Everton facing £400m truth as Rafa Benitez deals with Financial Fair Play issues

By Elliott Bretland

Everton fans dreamed of rubbing shoulders with football heavyweights Real Madrid and Juventus when billionaire Farhad Moshiri first arrived at Goodison Park in 2016.

Five years on and after plenty of investment, the Blues are now being talked about among those European powerhouses.

However, it is not for sporting achievement. No, instead, the Toffees have been listed alongside Paris Saint-Germain and Manchester City for the amount of money they have spent on their current team.

READ MORE: Everton's 2021/22 squad depth in stark context after summer transfer window

Everton have the twelfth most expensively assembled team in Europe, according to a table compiled by the CIES Football Observatory.

The current squad cost a whopping £400m to build, which isn’t really that astonishing for those who have followed the Blues transfer dealings since 2016.

It is startling though when you consider Everton’s average Premier League position in that time is ninth.

The Toffees have qualified for Europe just twice in the last eleven seasons, failing to get further than the last 16 of the Europa League yet they have spent more on players than a Bayern Munich side that lifted the Champions League trophy in 2020 and Diego Simeone's Atletico Madrid who won the La Liga title in May.

Of course, there are caveats when comparing the spending power of clubs but the Blues’ recruitment in the recent past has hindered progress.

Everton’s squad costs more than that of Borussia Dortmund, Inter and Monaco yet results haven’t mirrored the spending spree.

The club has also spent more than Leicester City who finished fifth in 2020 and 2021. The Foxes dropped out of the top four but had pushed hard for a place in the Champions League all season long, something Everton have not managed since becoming regular big spenders.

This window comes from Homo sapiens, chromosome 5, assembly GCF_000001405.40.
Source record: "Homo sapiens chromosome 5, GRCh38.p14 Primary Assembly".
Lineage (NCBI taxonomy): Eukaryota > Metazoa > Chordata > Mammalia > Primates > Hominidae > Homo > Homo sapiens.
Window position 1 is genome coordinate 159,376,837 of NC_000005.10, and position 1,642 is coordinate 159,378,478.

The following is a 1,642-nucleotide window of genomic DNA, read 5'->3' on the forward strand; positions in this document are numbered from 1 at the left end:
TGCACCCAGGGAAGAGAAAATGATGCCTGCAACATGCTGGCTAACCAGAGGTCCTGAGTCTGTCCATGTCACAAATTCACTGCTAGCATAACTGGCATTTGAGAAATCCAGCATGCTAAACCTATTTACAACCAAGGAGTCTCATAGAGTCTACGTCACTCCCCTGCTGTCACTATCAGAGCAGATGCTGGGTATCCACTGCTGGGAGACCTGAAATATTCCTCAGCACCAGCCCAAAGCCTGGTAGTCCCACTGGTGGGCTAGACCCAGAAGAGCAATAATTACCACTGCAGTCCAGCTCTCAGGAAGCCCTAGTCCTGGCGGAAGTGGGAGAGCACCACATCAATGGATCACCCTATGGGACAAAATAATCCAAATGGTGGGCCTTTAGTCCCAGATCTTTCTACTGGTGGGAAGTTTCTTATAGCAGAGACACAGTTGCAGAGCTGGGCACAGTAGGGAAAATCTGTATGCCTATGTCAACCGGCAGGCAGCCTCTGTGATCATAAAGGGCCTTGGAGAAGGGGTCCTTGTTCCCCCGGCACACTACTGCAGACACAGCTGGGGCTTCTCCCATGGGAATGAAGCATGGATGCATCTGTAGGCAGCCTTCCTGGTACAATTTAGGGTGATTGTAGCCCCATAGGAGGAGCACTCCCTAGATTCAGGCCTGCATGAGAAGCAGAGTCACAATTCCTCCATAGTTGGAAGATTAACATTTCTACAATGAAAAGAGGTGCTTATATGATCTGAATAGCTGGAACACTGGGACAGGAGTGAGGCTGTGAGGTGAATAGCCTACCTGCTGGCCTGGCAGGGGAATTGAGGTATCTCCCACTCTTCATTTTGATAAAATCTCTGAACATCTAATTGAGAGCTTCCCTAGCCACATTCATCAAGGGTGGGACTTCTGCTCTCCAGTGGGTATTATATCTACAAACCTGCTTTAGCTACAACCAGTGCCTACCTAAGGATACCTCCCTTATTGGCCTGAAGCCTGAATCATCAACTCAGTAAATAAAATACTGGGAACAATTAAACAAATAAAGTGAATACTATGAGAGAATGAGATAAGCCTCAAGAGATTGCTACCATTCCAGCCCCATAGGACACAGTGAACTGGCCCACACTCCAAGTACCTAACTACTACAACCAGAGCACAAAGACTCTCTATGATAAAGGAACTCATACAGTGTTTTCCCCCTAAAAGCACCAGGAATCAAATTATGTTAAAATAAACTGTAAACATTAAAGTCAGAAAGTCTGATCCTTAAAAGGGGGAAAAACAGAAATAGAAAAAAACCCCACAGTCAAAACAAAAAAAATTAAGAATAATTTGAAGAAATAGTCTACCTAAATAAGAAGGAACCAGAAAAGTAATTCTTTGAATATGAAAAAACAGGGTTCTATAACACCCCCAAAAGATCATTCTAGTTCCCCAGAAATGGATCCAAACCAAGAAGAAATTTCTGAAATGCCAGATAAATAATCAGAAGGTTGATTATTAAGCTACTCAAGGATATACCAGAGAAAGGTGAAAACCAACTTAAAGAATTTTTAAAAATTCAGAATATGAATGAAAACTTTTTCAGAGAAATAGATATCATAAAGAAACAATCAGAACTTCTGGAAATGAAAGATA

In short, the Blues have to get A LOT more bang for their buck.

Some of Everton’s recent transfer business has been costly to say the least.

Davy Klaassen, for example, joined in a £23.6million deal in the summer of 2017, signing a five-year deal.

However, he failed to make an impact, made just seven Premier League appearances and, leaving for Werder Bremen after 13 months, every minute he played for the club cost Everton more than £100,000.

Then, there’s Theo Walcott and Cenk Tosun. The duo arrived in January 2018 for a combined total of more than £40m. While the former returned to Southampton on a free this summer, the latter saw his number 14 shirt go to Andros Townsend.

Alex Iwobi has enjoyed a decent start to the new campaign but the jury is still out on an attacking player who has scored just two Premier League goals since signing for £34m in 2019.

Examples of the club’s poor spending have been well-documented and, shackled by Financial Fair Play this summer with big wages also to be paid, the Blues had to be smart.

Manager Rafa Benitez insisted the restrictions ‘killed’ Everton but he still managed to bring in five new faces for just the £1.5million it took to activate Demarai Gray’s Bayer Leverkusen release clause.

The winger has impressed fans with his direct running and two goals while Andros Townsend has also received praise.

Striker Salomon Rondon is set to make his debut after arriving on deadline day and Asmir Begovic played in the Carabao Cup while goalkeeper Andy Lonergan will be ready of needed.

These deals did not excite like past big-money transfers of previous summers gone by but they will provide better value.

Going forward, if Everton take a more pragmatic approach in the transfer market having learned from their recruitment mistakes, they will soon slip down such money tables. And that wouldn’t be a bad thing.

The Blues must first continue to focus on savvy ways to build an efficient and effective team in order to climb the Premier League table, based on goals, wins and points before they can entertain splashing the cash again.

Everton want to be talked about among Real Madrid, Juventus and Bayern Munich but after competing for the biggest prizes in football rather than the vast sums spent on a playing squad.


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